University of Cambridge > Talks.cam > Informal Theoretical Geophysics Lunchtime Seminars (DAMTP) > Inferring the subsurface flow of Antarctic ice from satellite observations and other challenges for ice sheet prediction

Inferring the subsurface flow of Antarctic ice from satellite observations and other challenges for ice sheet prediction

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  • UserRobert Arthern (BAS)
  • ClockTuesday 15 October 2013, 13:00-14:00
  • HouseCMS, MR15.

If you have a question about this talk, please contact Doris Allen.

Nowadays there are a large number of satellite and airborne observations of the large ice sheet that covers Antarctica. These include maps of the surface elevation, ice thickness, surface velocity, the rate of snow accumulation, and the rate of change of surface elevation. Uncertainty in the possible rate of future sea level rise motivates using all of these observations and models of ice-sheet flow to project how the ice sheet will behave in future, but this is still a challenge. To make useful predictions, especially in the presence of potential dynamic instabilities, models will need accurate initial conditions, including flow velocity throughout the ice thickness. The ice sheet can be several kilometres thick, but most of the observations identify quantities at the upper surface of the ice sheet, not within its bulk. There is thus a question of how the subsurface flow can be inferred from surface observations. The key parameters that must be identified are the viscosity in the interior of the ice and the basal drag coefficient that relates the speed of sliding at the base of the ice sheet to the basal shear stress. Neither is characterised well by field or laboratory studies, but for incompressible flow governed by the Stokes equations they can be investigated by inverse methods analogous to those used in electric impedance tomography (which is governed by the Laplace equation). Similar methods can also be applied to recently developed ‘hybrid’ approximations to Stokes flow that are designed to model shallow ice sheets, fast-sliding ice streams, and floating ice shelves more efficiently. This talk will give a summary of progress towards model based projections of the size and shape of the Antarctic ice sheet that make use of the available satellite data. Some of the outstanding problems that will need to be tackled to improve the accuracy of these projections will also be discussed.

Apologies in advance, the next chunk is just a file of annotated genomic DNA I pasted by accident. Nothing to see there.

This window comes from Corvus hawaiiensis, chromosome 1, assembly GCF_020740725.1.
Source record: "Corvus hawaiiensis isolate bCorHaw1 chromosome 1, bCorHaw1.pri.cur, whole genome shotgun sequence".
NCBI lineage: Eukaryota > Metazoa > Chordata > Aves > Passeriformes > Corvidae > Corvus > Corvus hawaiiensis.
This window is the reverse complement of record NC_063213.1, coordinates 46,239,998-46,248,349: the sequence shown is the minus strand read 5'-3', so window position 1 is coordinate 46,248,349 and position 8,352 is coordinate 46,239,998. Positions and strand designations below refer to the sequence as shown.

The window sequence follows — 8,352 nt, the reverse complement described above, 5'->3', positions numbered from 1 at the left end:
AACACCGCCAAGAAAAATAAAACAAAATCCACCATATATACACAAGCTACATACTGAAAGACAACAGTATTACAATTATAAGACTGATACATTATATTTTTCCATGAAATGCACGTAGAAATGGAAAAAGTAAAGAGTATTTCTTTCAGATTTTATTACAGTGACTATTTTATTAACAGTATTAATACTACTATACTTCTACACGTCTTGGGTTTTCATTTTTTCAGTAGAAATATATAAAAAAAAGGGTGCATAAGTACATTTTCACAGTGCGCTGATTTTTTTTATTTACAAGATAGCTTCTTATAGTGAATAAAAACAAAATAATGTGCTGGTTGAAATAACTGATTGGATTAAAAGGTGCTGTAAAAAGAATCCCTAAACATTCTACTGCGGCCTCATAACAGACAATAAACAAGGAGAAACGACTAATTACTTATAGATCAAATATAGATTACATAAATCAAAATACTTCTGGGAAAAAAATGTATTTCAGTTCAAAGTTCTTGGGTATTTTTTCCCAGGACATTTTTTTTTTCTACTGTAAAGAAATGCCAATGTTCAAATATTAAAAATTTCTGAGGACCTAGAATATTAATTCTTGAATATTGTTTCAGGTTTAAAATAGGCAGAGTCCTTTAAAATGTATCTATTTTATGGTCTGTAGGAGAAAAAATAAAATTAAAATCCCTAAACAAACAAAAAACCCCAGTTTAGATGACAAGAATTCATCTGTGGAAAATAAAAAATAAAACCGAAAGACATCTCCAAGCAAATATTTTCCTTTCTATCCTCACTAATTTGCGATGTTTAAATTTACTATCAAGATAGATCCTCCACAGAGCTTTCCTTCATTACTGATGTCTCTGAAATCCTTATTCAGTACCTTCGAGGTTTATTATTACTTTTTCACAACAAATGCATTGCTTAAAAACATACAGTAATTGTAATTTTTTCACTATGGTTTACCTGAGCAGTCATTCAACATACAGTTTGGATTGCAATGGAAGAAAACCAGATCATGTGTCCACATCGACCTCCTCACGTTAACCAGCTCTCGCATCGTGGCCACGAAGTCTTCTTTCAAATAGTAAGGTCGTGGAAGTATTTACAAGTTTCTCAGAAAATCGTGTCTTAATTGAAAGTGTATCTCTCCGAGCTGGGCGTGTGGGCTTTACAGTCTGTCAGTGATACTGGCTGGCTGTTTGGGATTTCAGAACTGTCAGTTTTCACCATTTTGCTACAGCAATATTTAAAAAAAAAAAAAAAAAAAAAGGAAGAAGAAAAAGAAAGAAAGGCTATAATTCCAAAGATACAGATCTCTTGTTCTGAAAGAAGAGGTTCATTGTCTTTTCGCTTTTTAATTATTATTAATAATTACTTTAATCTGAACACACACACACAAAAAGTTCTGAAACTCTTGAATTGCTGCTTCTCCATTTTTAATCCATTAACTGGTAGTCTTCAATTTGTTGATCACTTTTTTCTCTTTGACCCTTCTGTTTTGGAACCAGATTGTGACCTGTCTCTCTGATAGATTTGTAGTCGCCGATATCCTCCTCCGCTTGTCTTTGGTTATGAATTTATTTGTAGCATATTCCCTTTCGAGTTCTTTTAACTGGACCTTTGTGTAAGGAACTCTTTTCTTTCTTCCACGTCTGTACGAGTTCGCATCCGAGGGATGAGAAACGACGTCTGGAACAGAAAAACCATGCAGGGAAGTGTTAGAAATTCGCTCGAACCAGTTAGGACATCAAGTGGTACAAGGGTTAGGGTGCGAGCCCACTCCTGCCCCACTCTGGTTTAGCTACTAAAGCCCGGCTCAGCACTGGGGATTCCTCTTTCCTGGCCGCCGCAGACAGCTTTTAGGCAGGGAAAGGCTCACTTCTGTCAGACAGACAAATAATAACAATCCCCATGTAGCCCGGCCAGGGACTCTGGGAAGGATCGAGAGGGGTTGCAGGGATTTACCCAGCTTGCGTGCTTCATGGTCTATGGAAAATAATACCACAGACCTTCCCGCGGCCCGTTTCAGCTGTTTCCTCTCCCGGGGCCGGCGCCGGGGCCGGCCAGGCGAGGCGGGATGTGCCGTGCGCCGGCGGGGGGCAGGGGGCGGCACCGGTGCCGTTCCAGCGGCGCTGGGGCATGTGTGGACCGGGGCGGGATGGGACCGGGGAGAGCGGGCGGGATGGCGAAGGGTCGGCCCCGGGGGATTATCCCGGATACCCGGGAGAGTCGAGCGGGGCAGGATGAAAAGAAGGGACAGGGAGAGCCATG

This talk is part of the Informal Theoretical Geophysics Lunchtime Seminars (DAMTP) series.

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